The Roman Empire, as we all know, did not fall victim to Barbarians attacking from outside, as much as it collapsed from corruption within. The church at the time was a small fledgling of an organization, so their opinion on the matter carried little weight. It is worth noting however, that the words of the Roman Emperors of the time, for all the power they wielded, are mostly lost to the mists of irrelevance with time; whereas the words of Paul: a passionate persecutor of the church that fell down on the road to Damascus, and then converted to Christianity, are still being studied around the world today, and are still relevant. I am not doomsday predictor, but what I see happening in the American economy today may well prove to be a dynamic turning point in the fortunes and future of the USA. Is it because of their corruption? Time will tell. You are observant enough of human nature. You know enough about corruption and it's effects on the individuals with and without the zone of influence. Think about it. Look at communism, from the standpoint of what absolute power can do to the morals and fibre of a country, and what the long term effects are even after the empire is in ruins. No one, no matter how they juggle the numbers, can defend democracy as an efficient form of government. It has proven to work the most effectively because it honors God's most sacred gift to all of us – our free will. Our God-given right to choose. Even Jesus when he walked the earth did not pass any edicts that took that free will away. The sexual orientation one feels he or she must follow is up to them, and quite frankly, it is only the misguided within the church who would say they can't. What they cannot choose- are the consequences to their choice. Those will come to them and the ones they love as surely as God made little green apples. Their sequence and their flavor will vary with individuals but they will still come. I am not well enough versed with this subject to list the consequences, but I am certain that someone who has walked the road could tell you what they are. I know there are consequences in this choice, because I know there are consequences with every choice. 

As to separation of church and state, how every politician, and preacher, in the land would like to make that a true reality. The fact is, both state and steeple deal with people, and in many cases they are the same people. To separate these into several separate facets, and think that one part of their life has no relevance on the other parts is to be as ignorant of reality as to say the earth is flat.  It has been my experience in today's democratic, media-obsessed, society, that any act of an individual is only as moral as the current flow of public opinion allows it to be. The only organization that has stood steadfast on what is absolutely immoral or moral, to my knowledge, is the Catholic church. The mere thought of having a child out of wedlock was worth a severe tongue lashing when I was a child. Today it is met with mere indifference. So much so that the children of the majority of these unwed mothers live a life of second-class citizens in respect to housing, education, and job level; all through no fault of their own. In many jurisdictions they have become the silent suffering in our society. It is fair to say that the church could see at least some the consequences when "the pill" became the method of choice among the young, but I sincerely doubt that even the pope at the time, Pope John the 23rd, could see the far reaching effects of the societal shift this human fertility blocker would have. The disrespect that the male population would subsequently have for females in their role as mother and wife, and the new perspective women would also have on these roles, has yet to be fully understood by the physiology gurus of our time. The stand of the Catholic church was and still is, quite firmly against the rampant use of this medication. The state can hardly ignore the results of the fallout from this societal shift, and neither can the church. The plight of the "poverty child population" in our country is a concern for both groups. I wonder now, is it a greater immoral failing for the church to gently try and change societies choice in these matters, and then try to help with the mess when the gentle method failed. Maybe it would be a less immoral act if they forced the state to outlaw the sin they see in society so as to avoid the greater suffering. Alas, but that will never happen. For our God is a God of forgiveness, and as such, He will not allow His people on earth to take away the free will of those who choose not to follow Him.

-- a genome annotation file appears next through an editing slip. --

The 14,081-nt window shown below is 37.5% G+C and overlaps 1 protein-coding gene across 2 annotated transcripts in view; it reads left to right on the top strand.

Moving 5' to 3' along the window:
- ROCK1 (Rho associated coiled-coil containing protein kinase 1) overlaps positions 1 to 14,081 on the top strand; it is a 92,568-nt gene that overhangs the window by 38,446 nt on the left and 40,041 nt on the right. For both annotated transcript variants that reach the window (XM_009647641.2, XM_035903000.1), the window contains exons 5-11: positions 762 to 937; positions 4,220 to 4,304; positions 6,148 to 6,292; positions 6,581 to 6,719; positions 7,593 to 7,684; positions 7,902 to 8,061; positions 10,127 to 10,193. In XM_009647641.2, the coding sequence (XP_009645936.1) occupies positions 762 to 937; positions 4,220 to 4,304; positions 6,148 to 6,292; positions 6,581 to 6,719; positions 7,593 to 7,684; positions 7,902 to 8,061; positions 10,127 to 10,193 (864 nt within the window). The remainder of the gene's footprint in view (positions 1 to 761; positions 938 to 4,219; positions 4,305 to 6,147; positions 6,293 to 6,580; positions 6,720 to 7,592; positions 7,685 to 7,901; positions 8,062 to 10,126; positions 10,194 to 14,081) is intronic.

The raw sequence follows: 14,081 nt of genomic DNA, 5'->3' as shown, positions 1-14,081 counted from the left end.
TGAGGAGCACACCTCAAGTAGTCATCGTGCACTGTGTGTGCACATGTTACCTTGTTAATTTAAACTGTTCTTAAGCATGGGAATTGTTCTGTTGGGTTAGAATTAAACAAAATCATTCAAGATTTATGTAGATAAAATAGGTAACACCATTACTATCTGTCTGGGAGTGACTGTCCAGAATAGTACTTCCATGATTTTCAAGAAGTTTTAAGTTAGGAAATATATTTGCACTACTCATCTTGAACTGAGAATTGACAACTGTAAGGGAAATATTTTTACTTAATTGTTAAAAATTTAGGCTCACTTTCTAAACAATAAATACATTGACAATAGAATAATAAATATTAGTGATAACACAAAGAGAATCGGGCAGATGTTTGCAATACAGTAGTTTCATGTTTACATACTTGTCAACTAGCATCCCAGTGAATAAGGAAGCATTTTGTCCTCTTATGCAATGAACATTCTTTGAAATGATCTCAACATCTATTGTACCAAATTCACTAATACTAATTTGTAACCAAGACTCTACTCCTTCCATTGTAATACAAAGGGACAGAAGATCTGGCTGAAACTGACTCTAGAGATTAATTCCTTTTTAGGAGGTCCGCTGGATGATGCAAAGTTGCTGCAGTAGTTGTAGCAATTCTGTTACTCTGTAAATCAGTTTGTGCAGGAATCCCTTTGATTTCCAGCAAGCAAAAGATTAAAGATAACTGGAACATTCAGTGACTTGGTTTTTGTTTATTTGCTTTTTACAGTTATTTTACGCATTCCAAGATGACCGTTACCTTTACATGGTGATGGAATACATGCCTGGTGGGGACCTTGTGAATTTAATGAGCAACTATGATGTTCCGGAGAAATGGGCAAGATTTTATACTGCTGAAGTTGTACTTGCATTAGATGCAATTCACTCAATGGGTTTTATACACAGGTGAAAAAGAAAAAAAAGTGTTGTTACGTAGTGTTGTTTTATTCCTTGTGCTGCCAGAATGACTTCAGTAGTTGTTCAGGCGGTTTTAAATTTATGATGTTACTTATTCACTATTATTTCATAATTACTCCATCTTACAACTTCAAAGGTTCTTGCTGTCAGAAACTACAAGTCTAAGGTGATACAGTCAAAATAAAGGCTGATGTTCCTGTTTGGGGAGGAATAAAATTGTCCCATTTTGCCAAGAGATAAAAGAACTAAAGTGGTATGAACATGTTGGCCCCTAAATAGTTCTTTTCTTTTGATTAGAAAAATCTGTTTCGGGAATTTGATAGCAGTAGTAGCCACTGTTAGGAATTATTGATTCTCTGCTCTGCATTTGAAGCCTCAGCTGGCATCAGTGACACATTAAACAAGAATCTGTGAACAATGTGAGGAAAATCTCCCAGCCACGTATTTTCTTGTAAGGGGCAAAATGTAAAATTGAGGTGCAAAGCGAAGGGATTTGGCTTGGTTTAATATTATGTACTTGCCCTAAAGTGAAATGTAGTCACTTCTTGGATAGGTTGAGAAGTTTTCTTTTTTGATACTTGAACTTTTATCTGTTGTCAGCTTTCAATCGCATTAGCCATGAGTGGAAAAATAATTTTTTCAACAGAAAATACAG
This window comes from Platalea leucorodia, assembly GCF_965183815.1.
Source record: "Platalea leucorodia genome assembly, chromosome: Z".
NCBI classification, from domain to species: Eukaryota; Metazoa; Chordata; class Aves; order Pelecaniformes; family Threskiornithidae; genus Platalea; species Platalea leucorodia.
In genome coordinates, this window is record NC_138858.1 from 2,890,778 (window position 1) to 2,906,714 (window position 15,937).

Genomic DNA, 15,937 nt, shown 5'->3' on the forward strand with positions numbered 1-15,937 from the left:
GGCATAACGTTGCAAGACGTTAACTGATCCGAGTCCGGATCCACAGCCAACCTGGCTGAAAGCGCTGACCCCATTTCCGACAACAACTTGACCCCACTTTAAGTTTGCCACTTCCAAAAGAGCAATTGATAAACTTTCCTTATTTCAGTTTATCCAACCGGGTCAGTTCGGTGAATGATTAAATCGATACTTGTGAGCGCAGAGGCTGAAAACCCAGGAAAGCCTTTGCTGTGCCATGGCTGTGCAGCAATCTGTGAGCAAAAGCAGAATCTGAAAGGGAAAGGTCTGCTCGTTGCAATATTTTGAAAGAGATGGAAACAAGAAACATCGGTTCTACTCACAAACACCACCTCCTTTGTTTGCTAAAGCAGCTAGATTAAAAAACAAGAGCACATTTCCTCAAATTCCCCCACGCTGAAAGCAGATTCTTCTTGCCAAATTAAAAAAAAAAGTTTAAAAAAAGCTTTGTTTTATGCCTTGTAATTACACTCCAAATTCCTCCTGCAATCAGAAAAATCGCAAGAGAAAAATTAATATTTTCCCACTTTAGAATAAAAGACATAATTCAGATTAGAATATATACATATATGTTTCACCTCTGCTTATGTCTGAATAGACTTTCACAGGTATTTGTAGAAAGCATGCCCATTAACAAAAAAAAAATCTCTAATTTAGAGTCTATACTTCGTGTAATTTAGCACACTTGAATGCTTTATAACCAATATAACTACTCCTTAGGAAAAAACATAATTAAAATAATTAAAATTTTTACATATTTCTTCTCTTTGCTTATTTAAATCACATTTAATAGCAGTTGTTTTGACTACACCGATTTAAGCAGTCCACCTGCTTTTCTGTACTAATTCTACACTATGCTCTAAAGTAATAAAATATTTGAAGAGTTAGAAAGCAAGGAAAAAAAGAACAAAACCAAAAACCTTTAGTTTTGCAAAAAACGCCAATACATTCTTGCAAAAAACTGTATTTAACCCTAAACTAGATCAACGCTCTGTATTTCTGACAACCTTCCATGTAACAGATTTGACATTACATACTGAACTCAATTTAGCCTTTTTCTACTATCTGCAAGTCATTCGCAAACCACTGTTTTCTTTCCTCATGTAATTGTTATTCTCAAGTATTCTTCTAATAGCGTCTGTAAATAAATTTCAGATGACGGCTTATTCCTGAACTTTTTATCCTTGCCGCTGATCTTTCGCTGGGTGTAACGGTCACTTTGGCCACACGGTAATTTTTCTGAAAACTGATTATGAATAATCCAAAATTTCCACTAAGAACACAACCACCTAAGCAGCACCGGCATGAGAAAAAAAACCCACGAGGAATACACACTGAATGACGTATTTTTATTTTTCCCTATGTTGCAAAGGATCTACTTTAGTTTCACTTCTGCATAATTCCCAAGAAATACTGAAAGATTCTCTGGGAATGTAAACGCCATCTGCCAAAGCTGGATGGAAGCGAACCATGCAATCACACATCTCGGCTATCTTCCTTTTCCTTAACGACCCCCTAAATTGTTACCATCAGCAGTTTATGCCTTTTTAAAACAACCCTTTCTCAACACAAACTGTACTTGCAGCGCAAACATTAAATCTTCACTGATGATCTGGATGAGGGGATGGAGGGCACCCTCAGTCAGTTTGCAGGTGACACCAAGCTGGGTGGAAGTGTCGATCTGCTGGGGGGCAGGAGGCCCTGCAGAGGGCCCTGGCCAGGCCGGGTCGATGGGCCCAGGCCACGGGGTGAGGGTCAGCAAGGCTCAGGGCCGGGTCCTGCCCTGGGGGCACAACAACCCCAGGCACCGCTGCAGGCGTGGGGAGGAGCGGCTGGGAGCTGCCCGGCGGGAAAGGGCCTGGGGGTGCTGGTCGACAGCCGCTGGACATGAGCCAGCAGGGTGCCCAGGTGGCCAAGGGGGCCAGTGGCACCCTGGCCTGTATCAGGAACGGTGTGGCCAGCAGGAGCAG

Given the above, I highly doubt that the church itself is actively involved in an overthrow campaign. This does not mean that some hyperventilating group of misguided right wing extremists within the church are doing something of the kind. Unfortunately, the actions of this group will likely reflect on the church as a whole. The mindset of our media educated populace is generally one where someone has to be blamed, and the bigger the shoulders found, the better. As far as letting sleeping dog's lie, you are likely right in your personal perspective, but from my point of observation, it is more a matter of letting the gullible make their own goop to lie in. Free will.  

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Importing a Vox Blog.
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One Response to How Far Has the Apple Fallen?

  1. Lexann says:

    The fact is, both state and steeple deal with people, and in many cases they are the same people. To separate these into several separate facets, and think that one part of their life has no relevance on the other parts is to be as ignorant of reality as to say the earth is flat.
    So true.
    I agree with what your father says about free will, also. It is inherent in free will that to have it means you will deal with the consequences of your free will actions for better or worse. Otherwise, it is not free will. You cannot legislate morality.